Miami reveals solidarity with Cuban protesters by highway and sea

MIAMI – Carlos Valderrama joined a group of protesters in Little Havana, Miami on Monday to oppose the Cuban government’s aggressive repression of unarmed protesters.

Valderrama said his mother lived in Cuba. She could call him on Sunday when the situation on the streets worsened and on Monday.

“I told her to be careful. These guys shoot … these guys attack people, ”Valderrama said of Cubans’ reports of shootings, beatings and arbitrary arrests by the police.

Miami police officers were on Eighth Street when Valderrama and other protesters met outside Cuban restaurants Versailles and La Carreta between Southwest 36th Court and Southwest 35th Avenue on Monday. The demonstrations lasted until Tuesday, around 1 a.m.

SW 8th Street is closed for 30 minutes between SW 37th Avenue and 32 Avenue due to street sweeping and tidying up. The area is free from protesters and car traffic. Thanks to the community for their collaboration and our @MiamiPD & @CityofMiamiFire for their hard work.

– Chef Art Acevedo (@ArtAcevedo) July 13, 2021

“Our community understands firsthand how evil the Castro regime is, that’s why we stand by the Cuban people in their struggle for freedom,” wrote US MP Maria Elvira Salazar on Twitter.

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There were thousands there on Sunday and hundreds by late Monday.

Among the protesters was Miami Mayor Francis Suarez, a Cuban American. He said Cubans in Miami begged President Joe Biden to intervene.

“The Cuban regime’s military police are shooting at unarmed Cuban protesters who are fighting for freedom,” wrote Suarez.

Motorists stood up in solidarity to honk their horns. Groups climbed up the back of pickup trucks to take part in the demonstration. There were US and Cuban flags.

“COVID-19 is currently out of your hands. You have no medicine. They don’t have hospitals. they have no beds, ”said Johan Lazo about the complaints from relatives.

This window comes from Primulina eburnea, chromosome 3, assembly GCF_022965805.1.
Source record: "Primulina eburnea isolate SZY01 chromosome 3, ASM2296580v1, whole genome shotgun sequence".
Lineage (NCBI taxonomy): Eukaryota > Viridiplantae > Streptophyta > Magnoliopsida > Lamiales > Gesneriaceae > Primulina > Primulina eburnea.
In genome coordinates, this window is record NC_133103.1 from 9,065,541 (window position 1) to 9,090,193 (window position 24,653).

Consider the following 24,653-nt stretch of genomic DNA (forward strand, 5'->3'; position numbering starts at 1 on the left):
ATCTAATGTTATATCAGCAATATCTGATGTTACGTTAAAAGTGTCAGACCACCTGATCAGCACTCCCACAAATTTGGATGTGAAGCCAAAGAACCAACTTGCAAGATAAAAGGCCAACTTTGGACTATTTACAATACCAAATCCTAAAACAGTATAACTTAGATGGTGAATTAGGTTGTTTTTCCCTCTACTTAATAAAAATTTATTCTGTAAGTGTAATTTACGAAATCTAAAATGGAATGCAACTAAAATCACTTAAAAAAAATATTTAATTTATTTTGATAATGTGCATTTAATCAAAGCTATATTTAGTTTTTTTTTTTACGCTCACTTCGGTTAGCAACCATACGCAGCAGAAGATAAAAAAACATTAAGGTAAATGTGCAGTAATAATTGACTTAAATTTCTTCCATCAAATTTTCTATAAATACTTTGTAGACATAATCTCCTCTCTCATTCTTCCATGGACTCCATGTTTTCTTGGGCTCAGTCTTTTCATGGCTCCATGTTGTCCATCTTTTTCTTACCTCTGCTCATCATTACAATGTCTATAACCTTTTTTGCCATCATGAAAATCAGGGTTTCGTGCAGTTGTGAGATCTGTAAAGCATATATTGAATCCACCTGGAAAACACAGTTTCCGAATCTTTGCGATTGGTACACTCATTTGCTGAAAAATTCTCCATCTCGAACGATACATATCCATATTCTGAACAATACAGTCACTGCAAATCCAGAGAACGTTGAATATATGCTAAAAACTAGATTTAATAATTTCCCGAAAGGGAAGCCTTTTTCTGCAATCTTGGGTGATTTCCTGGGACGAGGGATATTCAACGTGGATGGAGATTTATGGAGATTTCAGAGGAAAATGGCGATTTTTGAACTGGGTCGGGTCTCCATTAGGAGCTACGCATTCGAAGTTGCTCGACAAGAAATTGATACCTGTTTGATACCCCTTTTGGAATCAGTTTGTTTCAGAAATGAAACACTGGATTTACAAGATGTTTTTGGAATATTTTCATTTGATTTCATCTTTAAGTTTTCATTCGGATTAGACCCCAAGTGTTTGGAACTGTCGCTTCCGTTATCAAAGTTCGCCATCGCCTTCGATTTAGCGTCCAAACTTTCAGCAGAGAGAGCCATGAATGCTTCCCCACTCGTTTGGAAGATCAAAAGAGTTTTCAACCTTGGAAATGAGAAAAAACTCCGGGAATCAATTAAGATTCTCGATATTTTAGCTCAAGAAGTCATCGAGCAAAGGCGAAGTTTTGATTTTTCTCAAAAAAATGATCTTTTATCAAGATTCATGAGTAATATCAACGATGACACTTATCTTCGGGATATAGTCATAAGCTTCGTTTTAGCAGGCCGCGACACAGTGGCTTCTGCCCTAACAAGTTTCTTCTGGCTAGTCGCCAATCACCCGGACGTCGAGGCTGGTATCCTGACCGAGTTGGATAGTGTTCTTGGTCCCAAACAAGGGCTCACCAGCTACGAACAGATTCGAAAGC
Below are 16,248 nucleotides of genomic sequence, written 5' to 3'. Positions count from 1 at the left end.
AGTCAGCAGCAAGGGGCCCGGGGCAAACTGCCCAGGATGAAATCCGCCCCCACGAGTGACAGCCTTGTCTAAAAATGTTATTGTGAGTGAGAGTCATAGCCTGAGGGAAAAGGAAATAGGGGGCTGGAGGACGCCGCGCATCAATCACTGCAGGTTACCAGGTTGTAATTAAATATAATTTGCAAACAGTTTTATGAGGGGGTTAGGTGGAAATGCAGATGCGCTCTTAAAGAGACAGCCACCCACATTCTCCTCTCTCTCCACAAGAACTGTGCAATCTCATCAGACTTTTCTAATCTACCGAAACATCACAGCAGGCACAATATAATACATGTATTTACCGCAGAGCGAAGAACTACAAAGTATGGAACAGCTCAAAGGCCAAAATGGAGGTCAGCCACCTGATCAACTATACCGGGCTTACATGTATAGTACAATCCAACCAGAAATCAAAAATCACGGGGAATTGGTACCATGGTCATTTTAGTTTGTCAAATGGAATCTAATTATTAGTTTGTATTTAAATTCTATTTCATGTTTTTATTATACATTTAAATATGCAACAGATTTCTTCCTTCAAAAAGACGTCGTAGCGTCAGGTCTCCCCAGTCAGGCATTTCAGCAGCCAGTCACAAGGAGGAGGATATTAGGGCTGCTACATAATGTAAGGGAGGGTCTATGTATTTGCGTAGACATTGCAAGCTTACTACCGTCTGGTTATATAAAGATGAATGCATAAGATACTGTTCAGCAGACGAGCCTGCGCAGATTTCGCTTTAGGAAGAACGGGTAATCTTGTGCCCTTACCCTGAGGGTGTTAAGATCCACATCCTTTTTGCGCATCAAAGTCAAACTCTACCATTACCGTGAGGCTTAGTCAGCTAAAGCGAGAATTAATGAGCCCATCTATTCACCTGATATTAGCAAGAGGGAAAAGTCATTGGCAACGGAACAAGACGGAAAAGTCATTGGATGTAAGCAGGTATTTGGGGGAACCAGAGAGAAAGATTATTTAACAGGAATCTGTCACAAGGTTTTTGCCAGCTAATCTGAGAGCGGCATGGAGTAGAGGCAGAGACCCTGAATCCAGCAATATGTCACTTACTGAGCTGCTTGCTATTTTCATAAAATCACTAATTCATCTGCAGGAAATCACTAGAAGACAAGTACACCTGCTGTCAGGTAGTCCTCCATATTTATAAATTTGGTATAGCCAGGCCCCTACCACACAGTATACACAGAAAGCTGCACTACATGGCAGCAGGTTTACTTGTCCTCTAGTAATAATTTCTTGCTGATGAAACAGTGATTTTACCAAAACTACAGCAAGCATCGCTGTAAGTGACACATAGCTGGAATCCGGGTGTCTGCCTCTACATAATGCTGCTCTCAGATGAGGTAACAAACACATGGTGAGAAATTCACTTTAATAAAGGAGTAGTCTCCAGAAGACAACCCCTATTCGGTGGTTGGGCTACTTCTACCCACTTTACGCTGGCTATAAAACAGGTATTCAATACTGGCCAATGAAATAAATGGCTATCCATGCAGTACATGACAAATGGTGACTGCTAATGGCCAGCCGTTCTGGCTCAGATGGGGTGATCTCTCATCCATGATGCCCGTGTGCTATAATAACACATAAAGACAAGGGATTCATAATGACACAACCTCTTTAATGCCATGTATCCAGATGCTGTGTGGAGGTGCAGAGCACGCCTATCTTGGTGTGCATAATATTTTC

At the Pelican Harbor Marina near North Bay Village in Miami, Henry Diaz was gathering supplies for a demonstration with boaters in the Strait of Florida.

Many protesters said they felt powerless watching videos and social media reports from Cuba. They want Cubans who have trouble knowing they are not alone.

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“If we get enough boats and a permit, we could go to Cuba and help them. Take medication, take supplies … But it will be difficult without the help of the US government, ”said Darian Suarez, a Cuban American from Miami-Dade County. “

Other Cuba Americans had to explain to Suarez that while Cuba is so close to South Florida, it is not that easy. Both Suarez and Diaz have relatives in Cuba who report that the crisis is worsening.

US Coast Guard Rear Admiral Eric C. Jones issued a statement stating that local and federal authorities monitor all “unauthorized shipping from Florida to Cuba.”

Diaz said they didn’t have to worry about it as for him and his group.

“We will not cross any body of water, but we will be there to support,” said Diaz.

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Report from Monday afternoon

Cuban Americans show solidarity in Miami’s Little Havana

Report from Sunday evening

Protests for Cuba are raging in Little HavanaProtests for Cuba are raging in Little Havana

Reporting on July 11th

Further information on the situation in Cuba can be found on the “en español” page of Local 10 News.

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